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Tips for working with a contractor

Over the past few weeks we have put in A LOT of physical work on our new pharmacy.  New floors, new signage, reworking shelving, a new soda fountain, and filling up dumpsters full of trash and old knickknacks that have collected in the space over the years.   For a lot of this stuff we […]

Over the past few weeks we have put in A LOT of physical work on our new pharmacy.  New floors, new signage, reworking shelving, a new soda fountain, and filling up dumpsters full of trash and old knickknacks that have collected in the space over the years.   For a lot of this stuff we have been subbing out to contractors in the specific trades to get this stuff done.  If you have some work you need done on your store here are some tips we have found for dealing with people in the trades.

The first thing you need to decide what is most important to you when doing the actual work.  Is it getting the work done professionally, dealing with one person through the process, cost, financing?  If you know what is number one on your list it will help you pick the right shop to do the job.

If warranties and professionalism are on the top of your list I would just google the type of job you are looking to have done and type in your city afterwards (i.e. painting portland) and get quotes from the three companies on the top of the list.  One of the companies is likely a professional sales shop that will come in high and bases there business on high pressure 80’s and 90’s sales tactics, obviously don’t choose that one, but settle in on one of the lower two bids.  These bigger “non pressure close” shops usually offer the best warranties on the job, and also have the added perk of letting you pay by card if you want so you can get some frequent flyer miles.

If dealing with one person is most important to you, look at the second page of google search and find the right fit.  This type of contractor also relies heavily on referral work, so ask around to other pharmacist.  If you are getting custom work done often time the person who you will be dealing with is a master craftsman and does his own work or has only one crew, and this is the way to go.  On these guys I wouldn’t haggle on price to much, as they take a lot of pride in there work, and haggling on price is seen as a sign of disrespect on the service they provide.  They may not have spent 8 years in college, but they have spent 8 years mastering a craft, and are elite at it and have a genius in crafting and practical engineering that is every bit as valid as class room learning.

If cost is your primary concern your best bet is to get some guys to moonlight on your project.  It takes a little more leg work on your part, but find a job site where guys are working for a larger shop on the job.  Ask to speak to the foreman, and usually he can swing by afterwork, take a look at the project, and set it up to be done on a weekend.  On these guys you can do a little more haggling, and if you offer to pay with cash you can usually get a 5% discount.  One problem is that you might have your place under construction for 2-3 weeks, but in the end you save some money for the inconvenience.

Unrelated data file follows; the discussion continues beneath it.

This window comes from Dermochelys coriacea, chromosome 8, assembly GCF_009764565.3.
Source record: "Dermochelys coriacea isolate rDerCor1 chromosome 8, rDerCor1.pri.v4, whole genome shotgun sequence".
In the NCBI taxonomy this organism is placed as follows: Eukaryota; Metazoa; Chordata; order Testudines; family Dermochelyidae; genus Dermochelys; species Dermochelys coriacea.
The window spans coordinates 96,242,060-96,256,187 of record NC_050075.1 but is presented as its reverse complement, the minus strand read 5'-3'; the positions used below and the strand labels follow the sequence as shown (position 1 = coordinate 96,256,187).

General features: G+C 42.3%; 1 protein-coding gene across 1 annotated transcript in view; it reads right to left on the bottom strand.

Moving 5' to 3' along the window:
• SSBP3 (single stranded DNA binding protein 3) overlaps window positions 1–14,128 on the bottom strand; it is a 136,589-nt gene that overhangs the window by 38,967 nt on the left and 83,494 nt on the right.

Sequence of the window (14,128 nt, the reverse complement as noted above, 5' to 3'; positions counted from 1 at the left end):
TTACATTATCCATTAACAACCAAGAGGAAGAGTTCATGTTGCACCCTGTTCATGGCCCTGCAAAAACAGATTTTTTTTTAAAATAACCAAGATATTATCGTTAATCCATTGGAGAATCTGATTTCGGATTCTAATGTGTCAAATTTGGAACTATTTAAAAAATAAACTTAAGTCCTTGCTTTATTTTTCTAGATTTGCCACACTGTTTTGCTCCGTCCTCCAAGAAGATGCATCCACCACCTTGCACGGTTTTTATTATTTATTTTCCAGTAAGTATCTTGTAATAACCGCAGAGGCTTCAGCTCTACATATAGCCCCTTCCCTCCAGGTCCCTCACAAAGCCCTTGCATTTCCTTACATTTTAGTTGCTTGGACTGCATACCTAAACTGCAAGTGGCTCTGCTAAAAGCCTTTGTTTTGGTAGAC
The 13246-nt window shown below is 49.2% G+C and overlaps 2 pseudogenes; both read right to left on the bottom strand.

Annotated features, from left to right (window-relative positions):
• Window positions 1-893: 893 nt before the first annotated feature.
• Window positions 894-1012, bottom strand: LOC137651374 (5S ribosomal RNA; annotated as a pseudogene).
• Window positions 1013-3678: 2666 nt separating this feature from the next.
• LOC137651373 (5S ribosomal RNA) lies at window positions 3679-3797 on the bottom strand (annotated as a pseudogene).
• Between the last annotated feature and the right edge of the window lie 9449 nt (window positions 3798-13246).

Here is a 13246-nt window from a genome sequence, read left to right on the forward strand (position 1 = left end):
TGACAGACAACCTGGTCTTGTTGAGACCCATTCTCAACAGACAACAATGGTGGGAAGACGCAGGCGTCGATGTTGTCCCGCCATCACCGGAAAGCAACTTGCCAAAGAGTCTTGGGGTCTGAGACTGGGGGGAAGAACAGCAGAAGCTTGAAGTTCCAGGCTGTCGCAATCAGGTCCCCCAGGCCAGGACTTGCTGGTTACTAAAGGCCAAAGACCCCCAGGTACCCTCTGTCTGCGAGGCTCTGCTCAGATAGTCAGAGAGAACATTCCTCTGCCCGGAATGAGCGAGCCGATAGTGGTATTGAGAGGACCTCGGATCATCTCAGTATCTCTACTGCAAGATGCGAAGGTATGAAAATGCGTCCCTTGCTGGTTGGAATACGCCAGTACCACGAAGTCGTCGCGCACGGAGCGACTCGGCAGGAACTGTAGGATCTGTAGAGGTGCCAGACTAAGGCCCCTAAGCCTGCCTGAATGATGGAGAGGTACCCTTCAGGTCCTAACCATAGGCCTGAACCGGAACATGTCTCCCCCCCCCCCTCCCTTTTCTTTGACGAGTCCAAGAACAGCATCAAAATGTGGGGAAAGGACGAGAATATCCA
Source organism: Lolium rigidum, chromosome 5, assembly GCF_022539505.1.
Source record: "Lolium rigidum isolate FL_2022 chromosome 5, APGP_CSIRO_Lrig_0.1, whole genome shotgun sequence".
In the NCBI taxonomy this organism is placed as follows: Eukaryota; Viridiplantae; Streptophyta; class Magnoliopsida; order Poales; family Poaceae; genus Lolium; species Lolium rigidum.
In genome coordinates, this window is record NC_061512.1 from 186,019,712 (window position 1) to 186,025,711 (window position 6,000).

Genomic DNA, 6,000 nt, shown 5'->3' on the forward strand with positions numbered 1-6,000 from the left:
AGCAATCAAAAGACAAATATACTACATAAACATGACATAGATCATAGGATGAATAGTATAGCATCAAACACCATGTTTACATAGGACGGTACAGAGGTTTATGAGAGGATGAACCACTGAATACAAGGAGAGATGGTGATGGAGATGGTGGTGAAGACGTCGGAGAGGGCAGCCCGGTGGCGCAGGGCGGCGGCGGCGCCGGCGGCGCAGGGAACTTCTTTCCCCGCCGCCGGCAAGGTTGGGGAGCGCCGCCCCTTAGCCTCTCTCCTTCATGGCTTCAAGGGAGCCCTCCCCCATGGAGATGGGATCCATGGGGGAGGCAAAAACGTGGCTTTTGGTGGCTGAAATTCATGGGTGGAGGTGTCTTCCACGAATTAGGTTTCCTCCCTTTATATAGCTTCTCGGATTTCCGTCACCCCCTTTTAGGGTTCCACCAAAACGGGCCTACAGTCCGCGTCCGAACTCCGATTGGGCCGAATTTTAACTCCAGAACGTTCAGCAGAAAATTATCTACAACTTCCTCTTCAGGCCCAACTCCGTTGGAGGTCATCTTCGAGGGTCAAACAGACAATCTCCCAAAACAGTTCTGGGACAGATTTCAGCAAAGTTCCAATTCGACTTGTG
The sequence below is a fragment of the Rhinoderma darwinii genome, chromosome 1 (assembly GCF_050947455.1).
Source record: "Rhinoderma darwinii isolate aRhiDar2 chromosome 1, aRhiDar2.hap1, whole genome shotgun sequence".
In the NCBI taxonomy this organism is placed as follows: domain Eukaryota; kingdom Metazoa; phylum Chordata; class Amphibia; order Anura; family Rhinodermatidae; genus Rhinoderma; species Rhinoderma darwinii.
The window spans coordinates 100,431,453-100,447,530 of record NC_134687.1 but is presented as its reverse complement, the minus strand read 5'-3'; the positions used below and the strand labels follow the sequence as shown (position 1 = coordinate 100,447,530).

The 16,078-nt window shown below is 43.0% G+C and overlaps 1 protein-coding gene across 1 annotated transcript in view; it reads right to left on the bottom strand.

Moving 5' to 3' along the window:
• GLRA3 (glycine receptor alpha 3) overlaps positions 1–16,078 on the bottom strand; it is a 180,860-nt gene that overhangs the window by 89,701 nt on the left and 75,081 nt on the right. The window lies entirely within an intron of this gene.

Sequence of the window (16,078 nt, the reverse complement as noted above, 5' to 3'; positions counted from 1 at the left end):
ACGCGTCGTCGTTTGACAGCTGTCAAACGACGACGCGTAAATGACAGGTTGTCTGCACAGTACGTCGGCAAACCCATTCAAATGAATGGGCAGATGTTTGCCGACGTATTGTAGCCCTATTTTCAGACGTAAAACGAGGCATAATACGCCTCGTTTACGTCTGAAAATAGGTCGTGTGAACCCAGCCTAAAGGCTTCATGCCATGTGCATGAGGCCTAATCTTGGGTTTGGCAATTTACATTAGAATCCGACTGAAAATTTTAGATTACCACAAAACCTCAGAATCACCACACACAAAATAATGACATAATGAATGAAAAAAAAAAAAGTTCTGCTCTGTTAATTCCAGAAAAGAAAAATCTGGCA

Some people try to save a little money by acting as G.C. and grabbing materials for the contractor and then just paying the workers as hourly labor.  I really don’t recommend it.  If you really want to be involved in the project you can do this, but look at the value of your time, and if it is really worth it, plus if you are short on material are you really going to be able to leave the pharmacy, and spend two hours of your time getting the stuff the guys need to finish in the middle of the day?  These guys know the ins and outs of getting the job done, so let them pick up the materials they need to finish the job.

Most contractors ask for a deposit up front and that is fine, materials on a contracting job usually run between 30% and 50%.  Also pay the crew when they are done rather than making them wait till the 1st or 15th.  As someone who used to be in the industry you don’t get paid on about 10% of the work you do and it is a pain and adds stress, so don’t make the guys go through that.   Contracting is one of the last industries where it is still more common to pay by check rather than card. If want to pay via credit card to get your frequent flier miles, go with a large shop, as they have merchant processing worked into there financials.  If going with a smaller shop and paying by card let them know up front.  They may add 2%-3% to the bill, so don’t wait till after the job is done and have it be a point of contention.   Financing is available for contracting work but usually you are paying a lot for the ability to finance.  By a lot I mean an extra 25% over the job if the company is subbing out the fiancing to a third party.  Ya it is a low monthly payment, and they try to make it sexy by saying its only an extra $400 a month and you can just pay when you pay your monthly mortgage/rent check, but if you cost it out you will find it is way more expensive than just paying up front.

Good luck on any upcoming projects you have coming up this summer!  If your doing a whole store remodel you can click here to check out a blog we have on laying out the space.

Also if you to check out some more of our content, click below to check out an awesome ebook we have on three problems facing community pharmacist today.

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